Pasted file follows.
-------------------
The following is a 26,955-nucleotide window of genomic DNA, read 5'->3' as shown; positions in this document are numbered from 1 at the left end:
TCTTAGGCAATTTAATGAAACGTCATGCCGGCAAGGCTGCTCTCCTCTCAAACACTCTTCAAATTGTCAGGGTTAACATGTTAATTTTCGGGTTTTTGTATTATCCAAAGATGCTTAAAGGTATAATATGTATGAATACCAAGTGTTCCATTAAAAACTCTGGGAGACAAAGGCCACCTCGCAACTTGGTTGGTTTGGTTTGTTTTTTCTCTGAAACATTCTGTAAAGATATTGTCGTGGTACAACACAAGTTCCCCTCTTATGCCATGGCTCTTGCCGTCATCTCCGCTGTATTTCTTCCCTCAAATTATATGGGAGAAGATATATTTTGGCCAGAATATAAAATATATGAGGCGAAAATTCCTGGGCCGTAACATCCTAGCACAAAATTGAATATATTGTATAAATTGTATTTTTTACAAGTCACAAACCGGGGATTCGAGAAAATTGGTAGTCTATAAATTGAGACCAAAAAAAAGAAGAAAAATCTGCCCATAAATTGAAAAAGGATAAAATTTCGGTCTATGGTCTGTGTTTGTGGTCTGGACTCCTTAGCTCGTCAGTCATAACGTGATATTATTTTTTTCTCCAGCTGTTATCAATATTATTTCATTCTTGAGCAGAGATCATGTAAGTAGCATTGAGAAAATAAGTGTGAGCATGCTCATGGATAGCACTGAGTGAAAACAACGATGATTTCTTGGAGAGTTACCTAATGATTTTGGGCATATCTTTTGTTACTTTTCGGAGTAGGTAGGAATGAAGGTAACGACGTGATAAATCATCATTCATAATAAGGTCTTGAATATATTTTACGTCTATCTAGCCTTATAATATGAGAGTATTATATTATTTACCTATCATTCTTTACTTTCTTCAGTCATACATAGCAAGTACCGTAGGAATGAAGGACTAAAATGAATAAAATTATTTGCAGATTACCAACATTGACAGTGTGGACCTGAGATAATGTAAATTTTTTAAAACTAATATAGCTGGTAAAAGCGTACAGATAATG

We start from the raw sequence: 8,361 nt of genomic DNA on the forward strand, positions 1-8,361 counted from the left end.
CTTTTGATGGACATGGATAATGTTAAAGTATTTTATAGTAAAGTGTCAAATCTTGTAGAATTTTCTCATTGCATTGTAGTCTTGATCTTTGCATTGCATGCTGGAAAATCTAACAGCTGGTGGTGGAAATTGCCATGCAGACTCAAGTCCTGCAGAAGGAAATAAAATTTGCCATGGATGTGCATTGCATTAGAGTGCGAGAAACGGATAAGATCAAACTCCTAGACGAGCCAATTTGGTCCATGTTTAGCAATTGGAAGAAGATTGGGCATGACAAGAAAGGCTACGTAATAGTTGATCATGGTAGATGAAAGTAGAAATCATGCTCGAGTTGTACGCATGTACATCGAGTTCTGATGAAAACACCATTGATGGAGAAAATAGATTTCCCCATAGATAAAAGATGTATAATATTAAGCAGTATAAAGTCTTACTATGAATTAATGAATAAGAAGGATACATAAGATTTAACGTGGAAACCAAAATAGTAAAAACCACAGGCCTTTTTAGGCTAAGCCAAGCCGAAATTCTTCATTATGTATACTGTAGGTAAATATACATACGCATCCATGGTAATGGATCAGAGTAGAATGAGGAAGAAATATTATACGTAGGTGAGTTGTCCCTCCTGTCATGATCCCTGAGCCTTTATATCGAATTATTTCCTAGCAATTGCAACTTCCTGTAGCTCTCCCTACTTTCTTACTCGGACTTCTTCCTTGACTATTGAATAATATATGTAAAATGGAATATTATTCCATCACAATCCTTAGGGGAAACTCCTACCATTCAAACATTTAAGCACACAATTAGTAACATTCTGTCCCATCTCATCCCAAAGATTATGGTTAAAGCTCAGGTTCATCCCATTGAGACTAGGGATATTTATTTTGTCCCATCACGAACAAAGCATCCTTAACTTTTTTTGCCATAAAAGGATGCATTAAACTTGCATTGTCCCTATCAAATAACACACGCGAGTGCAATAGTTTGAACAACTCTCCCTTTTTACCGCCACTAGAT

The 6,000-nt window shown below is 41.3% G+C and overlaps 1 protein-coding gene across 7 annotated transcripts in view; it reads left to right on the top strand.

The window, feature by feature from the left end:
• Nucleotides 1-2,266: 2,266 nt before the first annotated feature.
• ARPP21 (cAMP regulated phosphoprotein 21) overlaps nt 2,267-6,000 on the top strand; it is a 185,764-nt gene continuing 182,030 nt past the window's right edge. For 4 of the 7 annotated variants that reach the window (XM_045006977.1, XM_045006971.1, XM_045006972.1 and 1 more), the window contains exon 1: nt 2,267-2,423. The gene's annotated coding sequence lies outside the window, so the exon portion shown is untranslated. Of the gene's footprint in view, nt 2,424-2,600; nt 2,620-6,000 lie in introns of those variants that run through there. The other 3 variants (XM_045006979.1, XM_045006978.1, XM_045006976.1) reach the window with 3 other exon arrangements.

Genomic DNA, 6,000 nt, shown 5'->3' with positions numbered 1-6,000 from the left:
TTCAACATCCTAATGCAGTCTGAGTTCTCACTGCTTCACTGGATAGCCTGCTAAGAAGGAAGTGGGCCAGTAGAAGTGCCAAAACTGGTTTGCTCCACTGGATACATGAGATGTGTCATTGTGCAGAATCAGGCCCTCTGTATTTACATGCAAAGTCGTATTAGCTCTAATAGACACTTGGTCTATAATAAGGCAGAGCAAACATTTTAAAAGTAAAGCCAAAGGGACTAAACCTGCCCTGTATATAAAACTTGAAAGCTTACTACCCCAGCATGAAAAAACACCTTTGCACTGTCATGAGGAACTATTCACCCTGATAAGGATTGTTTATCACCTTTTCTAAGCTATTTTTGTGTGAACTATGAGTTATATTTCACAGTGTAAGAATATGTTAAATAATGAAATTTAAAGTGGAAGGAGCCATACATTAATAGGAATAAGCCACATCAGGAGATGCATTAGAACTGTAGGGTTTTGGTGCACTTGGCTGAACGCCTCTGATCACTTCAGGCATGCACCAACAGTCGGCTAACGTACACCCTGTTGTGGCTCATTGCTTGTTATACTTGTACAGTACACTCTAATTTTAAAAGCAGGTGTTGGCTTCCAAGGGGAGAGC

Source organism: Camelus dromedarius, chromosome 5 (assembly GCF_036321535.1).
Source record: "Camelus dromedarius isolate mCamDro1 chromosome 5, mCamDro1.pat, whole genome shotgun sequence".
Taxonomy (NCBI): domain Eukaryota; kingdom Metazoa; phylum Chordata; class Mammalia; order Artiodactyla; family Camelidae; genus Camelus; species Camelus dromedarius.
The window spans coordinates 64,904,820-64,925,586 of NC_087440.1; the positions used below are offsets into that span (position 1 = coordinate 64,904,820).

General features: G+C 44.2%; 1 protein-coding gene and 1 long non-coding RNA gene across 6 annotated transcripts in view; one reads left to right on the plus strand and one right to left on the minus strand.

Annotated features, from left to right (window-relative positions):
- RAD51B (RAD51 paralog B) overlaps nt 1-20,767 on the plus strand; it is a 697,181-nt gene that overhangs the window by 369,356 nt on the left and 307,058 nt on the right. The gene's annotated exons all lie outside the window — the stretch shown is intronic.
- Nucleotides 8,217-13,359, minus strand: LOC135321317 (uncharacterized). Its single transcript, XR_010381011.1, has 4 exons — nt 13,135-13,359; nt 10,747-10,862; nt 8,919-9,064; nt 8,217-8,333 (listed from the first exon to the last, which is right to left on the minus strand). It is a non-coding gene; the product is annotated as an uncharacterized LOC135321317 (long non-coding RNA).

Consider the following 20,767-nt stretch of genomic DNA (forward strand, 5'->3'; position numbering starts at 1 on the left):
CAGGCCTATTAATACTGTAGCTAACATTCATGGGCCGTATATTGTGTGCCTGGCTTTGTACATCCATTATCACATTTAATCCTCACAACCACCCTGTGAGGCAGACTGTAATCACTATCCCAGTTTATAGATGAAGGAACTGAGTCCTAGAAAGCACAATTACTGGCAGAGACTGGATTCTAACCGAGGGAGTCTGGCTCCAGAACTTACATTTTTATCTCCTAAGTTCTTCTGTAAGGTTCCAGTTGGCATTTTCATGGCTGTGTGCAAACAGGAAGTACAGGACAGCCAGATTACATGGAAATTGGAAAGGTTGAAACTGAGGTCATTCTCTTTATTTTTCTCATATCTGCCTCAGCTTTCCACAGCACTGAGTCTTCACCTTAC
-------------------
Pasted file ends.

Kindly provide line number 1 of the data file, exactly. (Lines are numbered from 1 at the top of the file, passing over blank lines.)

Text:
The following is a 26,955-nucleotide window of genomic DNA, read 5'->3' as shown; positions in this document are numbered from 1 at the left end: